It’s hard enough being gay in Asia, where many cultures and societies don’t accept or merely tolerate homosexuality. All that anxiety of being outed, or worse targeted or penalised somehow, can be stressful and damaging for someone’s mental health.
Throw Covid-19 into the mix and it’s practically a mental health crisis waiting to happen.
Even before the pandemic began, LGBTQ people “had issues associated with their mental and emotional health in a greater proportion than the general population,” according to UNAids, a United Nations agency tasked to fight global Aids.
These issues can manifest in depression, anxiety, and even suicidal thoughts, which may be worsened by “confinement in solitude or in family groups where they may experience gender violence,” the agency added.
In the United States, Rob Todaro, who is the communications manager for the Trevor Project, which operates a 24-hour crisis hotline for LGBTQ youth, said that in a recent Morning Consult survey, one-third of LGBTQ people said they couldn’t be themselves at home, and one-third of transgender and nonbinary youth felt unsafe with their life situation since the beginning of the pandemic.
If your mental and emotional health has suffered during the pandemic, here’s some advice that could help you and help guide families, caregivers and other supporters.
Find your support network
Reach out to friends and family around your age or life-stage who understands what you’re doing through. These people can be gay or straight, or others who share common interests as you. The last thing you want to do is to isolate yourself, even if you believe you are strong enough to weather the pandemic.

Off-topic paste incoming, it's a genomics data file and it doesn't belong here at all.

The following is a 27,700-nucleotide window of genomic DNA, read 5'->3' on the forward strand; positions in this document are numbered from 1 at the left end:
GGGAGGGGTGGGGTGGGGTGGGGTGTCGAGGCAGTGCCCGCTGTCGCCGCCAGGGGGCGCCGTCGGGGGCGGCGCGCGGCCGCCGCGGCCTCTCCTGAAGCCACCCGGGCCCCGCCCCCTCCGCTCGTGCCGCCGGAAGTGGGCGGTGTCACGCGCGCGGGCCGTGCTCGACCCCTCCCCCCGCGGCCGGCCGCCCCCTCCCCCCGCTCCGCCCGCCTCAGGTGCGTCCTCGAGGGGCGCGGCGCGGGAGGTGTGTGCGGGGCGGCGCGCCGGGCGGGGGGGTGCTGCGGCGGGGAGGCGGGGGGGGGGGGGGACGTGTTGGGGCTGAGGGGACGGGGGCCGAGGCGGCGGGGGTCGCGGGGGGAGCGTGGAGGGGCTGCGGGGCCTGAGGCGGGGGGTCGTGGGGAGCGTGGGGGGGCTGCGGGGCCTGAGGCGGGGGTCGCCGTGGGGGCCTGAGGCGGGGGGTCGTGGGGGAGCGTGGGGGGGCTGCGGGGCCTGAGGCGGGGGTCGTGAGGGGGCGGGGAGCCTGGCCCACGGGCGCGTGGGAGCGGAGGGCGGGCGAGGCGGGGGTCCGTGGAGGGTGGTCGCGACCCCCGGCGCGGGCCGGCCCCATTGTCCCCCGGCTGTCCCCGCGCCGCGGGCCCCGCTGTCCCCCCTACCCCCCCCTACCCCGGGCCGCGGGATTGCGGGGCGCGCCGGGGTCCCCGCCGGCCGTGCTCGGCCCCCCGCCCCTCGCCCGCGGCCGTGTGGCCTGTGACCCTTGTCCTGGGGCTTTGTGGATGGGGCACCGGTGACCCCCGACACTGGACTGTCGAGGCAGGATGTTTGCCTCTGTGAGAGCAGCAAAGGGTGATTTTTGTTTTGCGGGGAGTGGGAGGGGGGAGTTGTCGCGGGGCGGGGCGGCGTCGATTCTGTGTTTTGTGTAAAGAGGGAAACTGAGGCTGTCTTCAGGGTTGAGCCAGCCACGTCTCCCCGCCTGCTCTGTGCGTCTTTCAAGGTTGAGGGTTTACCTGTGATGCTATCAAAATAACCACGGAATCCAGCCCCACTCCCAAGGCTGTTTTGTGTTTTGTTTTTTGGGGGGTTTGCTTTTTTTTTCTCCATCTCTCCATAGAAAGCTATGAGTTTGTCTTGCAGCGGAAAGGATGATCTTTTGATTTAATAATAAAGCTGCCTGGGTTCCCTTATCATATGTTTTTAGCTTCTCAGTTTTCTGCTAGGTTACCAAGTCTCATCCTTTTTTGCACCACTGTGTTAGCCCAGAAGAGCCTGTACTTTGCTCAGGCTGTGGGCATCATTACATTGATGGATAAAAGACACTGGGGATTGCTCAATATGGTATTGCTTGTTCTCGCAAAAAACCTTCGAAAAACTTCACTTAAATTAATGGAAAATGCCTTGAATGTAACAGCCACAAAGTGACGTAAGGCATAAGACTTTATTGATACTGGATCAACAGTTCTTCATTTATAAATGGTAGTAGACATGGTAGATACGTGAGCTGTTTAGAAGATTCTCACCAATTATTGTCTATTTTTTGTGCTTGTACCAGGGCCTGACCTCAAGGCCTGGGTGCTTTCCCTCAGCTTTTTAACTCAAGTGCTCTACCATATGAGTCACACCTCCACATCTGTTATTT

If you can’t physically meet up, send texts or arrange for video calls. These positive connections are vital to our mental wellness and can help to fight back feelings of loneliness and depression.
Create a routine
In times of uncertainty, it always helps to set up some kind of routine for yourself. A daily schedule is helpful – especially for freelancers who may or may not have regular work hours.
A routine can provide structure and a sense of certainty, which can help to reduce anxiety about the unknown. For me, I like to start my day with a light meditation of 15 minutes, some stretching and reading before I proceed to my writing and editing.
In the afternoons, I put aside a couple of hours for working out and I aim to get to bed by 11pm.
Connect with nature
I’ve written about this before here, and this is a great way to get out of your own head. If you can, find some friends to do some activities with you outdoors, like a hike or yoga. Meditation helps too.